Commentary: Is Pacific herring the next Atlantic cod?
A comment from a board member of Conservancy Hornby Island, the epicenter of the last remaining or endangered herring fishery in British Columbia
Pacific herring may be small in size, but they are one of the most important fish in BC marine waters.
Herring have been described as “the foundation of the marine ecosystem” as they are central to the diets of many of our fish, seabirds and marine mammals. Herring is essential to the diet of Chinook salmon, which is the primary food source for the endangered Southern Resident orca population.
Historically, annual herring spawns have occurred along the coast and throughout the Salish Sea. Herring was one of the most important food sources for coastal First Nations. Unfortunately, most major herring runs have fallen victim over the years to DFO’s mismanagement and the greed of the fishing industry.
Today, only one major spawning area remains, between Parksville and Comox and around Hornby and Denman Islands, but there are now very clear signs that this population is also declining.
For several years, conservation organizations, First Nations and members of the scientific community have been sounding the alarm that this last great herring run was in trouble. These groups believe that given the critical importance of herring to the ecosystem and with the uncertainties of climate change, the commercial herring fishery should be reduced or suspended altogether.
The industry harvests herring while it is spawning because the goal is to catch the fish just before the females release their eggs. There are no other fisheries in Canada (and most parts of the world) that allow the killing of fish on their spawning grounds.
Unlike salmon, herring do not die after spawning but return year after year to spawn again. By allowing industry to kill mature herring on their spawning grounds, we are not only preventing them from spawning to create the next generation, but we are also preventing entire year-classes of mature fish from potentially spawning in subsequent years.
You don’t need to be a scientist to understand that such fishing is not sustainable.
The main objective of the fishery is to extract the hanks of ripe eggs to sell them mainly in Japan as a delicacy. The remains of females and all males, which represent approximately 90% of the harvested biomass, are not used for human consumption, but for the feeding of pets and farmed salmon.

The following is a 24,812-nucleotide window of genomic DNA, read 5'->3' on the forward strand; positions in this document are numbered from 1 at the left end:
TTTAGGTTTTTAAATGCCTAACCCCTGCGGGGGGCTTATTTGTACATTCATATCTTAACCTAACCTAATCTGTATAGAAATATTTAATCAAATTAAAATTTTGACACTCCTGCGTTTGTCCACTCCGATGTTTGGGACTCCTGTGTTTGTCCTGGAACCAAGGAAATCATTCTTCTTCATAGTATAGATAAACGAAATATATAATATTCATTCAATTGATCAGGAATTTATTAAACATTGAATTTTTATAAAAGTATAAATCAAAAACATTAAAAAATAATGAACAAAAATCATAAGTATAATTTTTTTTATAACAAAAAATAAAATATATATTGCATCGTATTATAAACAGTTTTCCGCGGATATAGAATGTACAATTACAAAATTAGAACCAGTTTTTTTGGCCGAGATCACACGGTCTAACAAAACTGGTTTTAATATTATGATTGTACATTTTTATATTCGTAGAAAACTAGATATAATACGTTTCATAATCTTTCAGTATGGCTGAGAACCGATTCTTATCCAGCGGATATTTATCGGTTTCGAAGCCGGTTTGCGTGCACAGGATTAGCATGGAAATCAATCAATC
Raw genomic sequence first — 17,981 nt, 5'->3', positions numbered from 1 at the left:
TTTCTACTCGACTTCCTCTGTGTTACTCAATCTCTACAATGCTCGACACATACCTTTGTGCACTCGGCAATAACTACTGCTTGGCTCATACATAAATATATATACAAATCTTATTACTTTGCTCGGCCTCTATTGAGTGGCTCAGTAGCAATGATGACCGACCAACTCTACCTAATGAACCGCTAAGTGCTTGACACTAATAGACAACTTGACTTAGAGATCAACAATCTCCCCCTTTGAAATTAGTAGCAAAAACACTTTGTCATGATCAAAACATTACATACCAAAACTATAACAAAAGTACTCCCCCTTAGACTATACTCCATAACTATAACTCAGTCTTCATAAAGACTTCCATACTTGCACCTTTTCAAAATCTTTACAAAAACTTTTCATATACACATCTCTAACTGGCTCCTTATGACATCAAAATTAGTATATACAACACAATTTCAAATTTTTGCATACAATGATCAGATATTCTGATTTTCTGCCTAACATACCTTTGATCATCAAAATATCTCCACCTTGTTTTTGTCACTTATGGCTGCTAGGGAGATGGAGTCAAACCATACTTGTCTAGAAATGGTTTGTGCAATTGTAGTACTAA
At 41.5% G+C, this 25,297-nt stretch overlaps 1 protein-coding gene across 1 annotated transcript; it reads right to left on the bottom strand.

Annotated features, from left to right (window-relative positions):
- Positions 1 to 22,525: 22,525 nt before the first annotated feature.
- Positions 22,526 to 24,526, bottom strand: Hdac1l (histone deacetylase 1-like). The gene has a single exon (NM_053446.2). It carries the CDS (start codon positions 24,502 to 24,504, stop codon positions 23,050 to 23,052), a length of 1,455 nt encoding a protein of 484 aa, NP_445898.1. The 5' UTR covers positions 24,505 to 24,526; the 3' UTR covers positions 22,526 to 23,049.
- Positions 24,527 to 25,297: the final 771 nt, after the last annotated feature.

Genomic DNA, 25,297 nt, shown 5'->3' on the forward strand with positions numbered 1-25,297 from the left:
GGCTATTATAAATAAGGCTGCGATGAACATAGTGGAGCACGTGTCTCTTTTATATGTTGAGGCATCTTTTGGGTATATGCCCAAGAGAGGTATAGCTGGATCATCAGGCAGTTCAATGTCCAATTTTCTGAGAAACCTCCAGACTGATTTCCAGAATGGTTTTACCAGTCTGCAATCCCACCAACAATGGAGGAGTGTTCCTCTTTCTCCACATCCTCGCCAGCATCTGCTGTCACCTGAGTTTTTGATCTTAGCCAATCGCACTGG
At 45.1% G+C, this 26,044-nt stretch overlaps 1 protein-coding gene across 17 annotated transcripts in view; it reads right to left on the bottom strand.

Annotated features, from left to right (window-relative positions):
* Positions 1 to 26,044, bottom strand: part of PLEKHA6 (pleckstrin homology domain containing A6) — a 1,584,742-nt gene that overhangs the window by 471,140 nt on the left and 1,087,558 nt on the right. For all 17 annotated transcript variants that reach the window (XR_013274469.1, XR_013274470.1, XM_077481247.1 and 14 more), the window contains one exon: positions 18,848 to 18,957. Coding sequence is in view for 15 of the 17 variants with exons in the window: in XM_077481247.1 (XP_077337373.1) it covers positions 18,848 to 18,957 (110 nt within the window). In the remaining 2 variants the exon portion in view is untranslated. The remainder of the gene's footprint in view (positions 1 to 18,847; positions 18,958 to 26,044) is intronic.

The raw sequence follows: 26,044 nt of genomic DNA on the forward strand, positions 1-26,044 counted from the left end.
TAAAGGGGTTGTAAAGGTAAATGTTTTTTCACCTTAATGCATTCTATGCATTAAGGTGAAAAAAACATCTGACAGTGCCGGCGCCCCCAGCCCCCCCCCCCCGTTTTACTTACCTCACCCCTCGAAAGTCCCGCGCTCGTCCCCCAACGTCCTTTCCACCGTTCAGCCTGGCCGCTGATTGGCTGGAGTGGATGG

Not only that, but the value of the herring crop has dropped over the past 25 years, from several thousand dollars per ton to just $500 or less in recent years. Why would we put our marine ecosystem at risk by continuing this wasteful and ecologically destructive management regime? Good question!
There was actually some good news this year when new Fisheries Minister Joyce Murray announced she was cutting the herring quota by 50% in the Strait of Georgia despite strong objections from the fishing industry. .
The positive move raised hopes for a strong spawn this spring, but when the herring arrived in early March it became clear that the spawn was one of the smallest and lightest in history. recent.
Despite all the efforts, the commercial purse seine and gillnet fleets only managed to catch 4,300 tonnes of their quota of 7,850 tonnes: a quota that the Minister had already reduced by 50%! The fish just weren’t there.
Changes to the commercial herring fishery are long overdue. Given the low return of herring this year, we may now be facing the tipping point of the last major spawning population on the coast. Four other important spawning grounds in British Columbia were fished out of oblivion years ago and none of them have recovered.
We’ve all read about how the Atlantic cod population was destroyed by mismanagement and overfishing and the population hasn’t recovered for almost three decades.
If we allow our herring population to follow the path of Atlantic cod, the implications for this coast cannot be underestimated. Herring is the staple species, so if it collapses it will have serious implications for the health and survival of almost all marine species in our waters.
In addition to a moratorium on commercial herring fishing, we also need a herring recovery program to protect and restore herring stocks and to help fishers and shore workers phase out industry.
The future of the entire marine ecosystem depends on the health of herring stocks, so let’s make sure herring doesn’t become the next Atlantic cod.